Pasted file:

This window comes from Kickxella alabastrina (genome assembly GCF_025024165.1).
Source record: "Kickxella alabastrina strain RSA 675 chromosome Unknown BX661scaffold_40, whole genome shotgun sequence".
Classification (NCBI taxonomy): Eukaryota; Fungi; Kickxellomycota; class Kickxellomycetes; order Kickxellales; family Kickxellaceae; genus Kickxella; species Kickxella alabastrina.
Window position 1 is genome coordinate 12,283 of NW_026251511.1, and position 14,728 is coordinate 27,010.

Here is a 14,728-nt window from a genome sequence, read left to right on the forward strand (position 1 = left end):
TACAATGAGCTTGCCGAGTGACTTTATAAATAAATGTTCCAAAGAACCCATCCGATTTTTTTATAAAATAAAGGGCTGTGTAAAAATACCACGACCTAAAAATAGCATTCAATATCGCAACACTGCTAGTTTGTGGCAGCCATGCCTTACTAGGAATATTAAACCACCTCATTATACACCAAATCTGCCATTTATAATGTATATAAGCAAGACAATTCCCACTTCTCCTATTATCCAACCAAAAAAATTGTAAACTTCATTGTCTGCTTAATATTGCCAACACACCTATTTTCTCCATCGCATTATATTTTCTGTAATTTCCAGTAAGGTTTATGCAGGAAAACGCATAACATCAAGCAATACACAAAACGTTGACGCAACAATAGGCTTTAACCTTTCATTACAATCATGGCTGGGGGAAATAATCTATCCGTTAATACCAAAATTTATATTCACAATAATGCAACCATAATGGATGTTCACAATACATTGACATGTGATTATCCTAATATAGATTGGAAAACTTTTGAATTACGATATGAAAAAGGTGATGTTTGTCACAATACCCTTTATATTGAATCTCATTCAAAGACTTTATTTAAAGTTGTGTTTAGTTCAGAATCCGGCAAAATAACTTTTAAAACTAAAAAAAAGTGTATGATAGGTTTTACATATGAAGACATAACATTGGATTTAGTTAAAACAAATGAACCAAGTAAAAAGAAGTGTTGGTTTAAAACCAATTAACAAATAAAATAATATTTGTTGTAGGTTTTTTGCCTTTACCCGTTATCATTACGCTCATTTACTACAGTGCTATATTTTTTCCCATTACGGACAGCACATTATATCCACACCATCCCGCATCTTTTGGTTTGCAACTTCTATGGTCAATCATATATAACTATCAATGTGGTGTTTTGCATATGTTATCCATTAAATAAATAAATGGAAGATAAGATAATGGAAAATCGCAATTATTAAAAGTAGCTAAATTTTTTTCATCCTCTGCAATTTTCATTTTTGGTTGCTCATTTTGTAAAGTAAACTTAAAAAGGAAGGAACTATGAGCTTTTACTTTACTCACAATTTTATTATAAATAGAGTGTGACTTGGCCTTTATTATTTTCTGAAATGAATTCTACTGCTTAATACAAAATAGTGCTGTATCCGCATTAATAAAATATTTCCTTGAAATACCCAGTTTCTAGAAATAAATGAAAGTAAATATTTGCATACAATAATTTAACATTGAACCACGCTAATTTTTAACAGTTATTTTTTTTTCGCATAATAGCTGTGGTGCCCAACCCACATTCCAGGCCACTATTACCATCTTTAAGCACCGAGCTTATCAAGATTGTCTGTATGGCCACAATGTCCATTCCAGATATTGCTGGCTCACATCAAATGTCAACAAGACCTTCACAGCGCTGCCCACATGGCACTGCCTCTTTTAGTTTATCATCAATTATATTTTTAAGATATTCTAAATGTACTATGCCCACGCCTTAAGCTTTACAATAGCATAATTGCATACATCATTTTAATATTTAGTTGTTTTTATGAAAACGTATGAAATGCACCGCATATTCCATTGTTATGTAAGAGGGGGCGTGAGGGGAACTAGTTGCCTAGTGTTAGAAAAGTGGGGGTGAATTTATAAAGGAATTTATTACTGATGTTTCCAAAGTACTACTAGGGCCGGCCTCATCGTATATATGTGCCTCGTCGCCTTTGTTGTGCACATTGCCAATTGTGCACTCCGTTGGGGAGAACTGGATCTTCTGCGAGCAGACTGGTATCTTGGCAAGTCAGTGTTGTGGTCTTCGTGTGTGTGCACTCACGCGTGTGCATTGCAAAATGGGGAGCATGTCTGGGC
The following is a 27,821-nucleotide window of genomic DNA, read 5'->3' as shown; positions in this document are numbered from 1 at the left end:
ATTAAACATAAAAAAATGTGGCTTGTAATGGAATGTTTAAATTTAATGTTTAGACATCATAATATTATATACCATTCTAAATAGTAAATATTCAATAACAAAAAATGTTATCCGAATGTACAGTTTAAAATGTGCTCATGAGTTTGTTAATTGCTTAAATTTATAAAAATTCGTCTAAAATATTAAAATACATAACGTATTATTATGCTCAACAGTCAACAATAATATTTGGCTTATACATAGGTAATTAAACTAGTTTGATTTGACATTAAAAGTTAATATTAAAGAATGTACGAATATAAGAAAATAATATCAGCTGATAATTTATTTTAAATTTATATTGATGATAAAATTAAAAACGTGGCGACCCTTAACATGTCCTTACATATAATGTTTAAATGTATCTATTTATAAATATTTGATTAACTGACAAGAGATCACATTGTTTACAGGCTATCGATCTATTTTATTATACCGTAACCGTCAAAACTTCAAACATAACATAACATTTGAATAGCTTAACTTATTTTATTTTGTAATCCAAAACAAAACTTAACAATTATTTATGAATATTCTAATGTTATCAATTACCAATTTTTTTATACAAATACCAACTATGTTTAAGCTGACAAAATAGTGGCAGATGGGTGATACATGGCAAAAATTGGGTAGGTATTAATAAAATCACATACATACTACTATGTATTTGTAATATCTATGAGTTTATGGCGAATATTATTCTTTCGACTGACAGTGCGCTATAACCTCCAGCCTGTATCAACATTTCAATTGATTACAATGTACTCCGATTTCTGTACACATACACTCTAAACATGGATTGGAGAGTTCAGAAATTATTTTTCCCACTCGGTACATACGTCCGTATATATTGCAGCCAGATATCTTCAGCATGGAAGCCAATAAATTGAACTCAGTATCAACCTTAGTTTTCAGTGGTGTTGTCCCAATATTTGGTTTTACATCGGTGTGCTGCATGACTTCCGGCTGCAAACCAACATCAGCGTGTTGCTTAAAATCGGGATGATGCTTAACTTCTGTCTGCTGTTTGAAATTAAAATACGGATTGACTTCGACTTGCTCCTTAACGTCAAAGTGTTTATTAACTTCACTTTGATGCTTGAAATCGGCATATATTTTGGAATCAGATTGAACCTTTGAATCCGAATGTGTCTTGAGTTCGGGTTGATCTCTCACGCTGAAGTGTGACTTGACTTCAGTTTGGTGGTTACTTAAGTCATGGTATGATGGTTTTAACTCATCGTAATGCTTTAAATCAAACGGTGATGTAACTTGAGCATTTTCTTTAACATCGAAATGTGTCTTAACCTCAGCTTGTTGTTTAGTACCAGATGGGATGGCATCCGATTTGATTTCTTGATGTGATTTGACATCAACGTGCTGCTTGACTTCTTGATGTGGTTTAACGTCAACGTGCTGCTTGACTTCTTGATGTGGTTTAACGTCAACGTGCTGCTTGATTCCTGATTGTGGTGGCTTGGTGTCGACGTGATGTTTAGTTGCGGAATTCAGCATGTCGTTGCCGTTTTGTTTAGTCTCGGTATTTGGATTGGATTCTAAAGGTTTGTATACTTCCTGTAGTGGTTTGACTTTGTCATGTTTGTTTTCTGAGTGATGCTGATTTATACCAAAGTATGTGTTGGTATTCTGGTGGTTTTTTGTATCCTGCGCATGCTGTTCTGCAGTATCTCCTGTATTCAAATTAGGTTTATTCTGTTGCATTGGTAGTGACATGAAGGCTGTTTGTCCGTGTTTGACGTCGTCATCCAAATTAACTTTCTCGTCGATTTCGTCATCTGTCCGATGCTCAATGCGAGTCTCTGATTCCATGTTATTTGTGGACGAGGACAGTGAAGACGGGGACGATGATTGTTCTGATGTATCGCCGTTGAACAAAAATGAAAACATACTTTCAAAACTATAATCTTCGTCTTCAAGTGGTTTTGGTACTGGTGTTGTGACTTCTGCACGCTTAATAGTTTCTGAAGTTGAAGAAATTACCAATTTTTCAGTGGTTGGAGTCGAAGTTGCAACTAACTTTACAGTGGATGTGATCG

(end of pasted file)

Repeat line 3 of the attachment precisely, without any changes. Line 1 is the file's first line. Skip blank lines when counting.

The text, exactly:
Classification (NCBI taxonomy): Eukaryota; Fungi; Kickxellomycota; class Kickxellomycetes; order Kickxellales; family Kickxellaceae; genus Kickxella; species Kickxella alabastrina.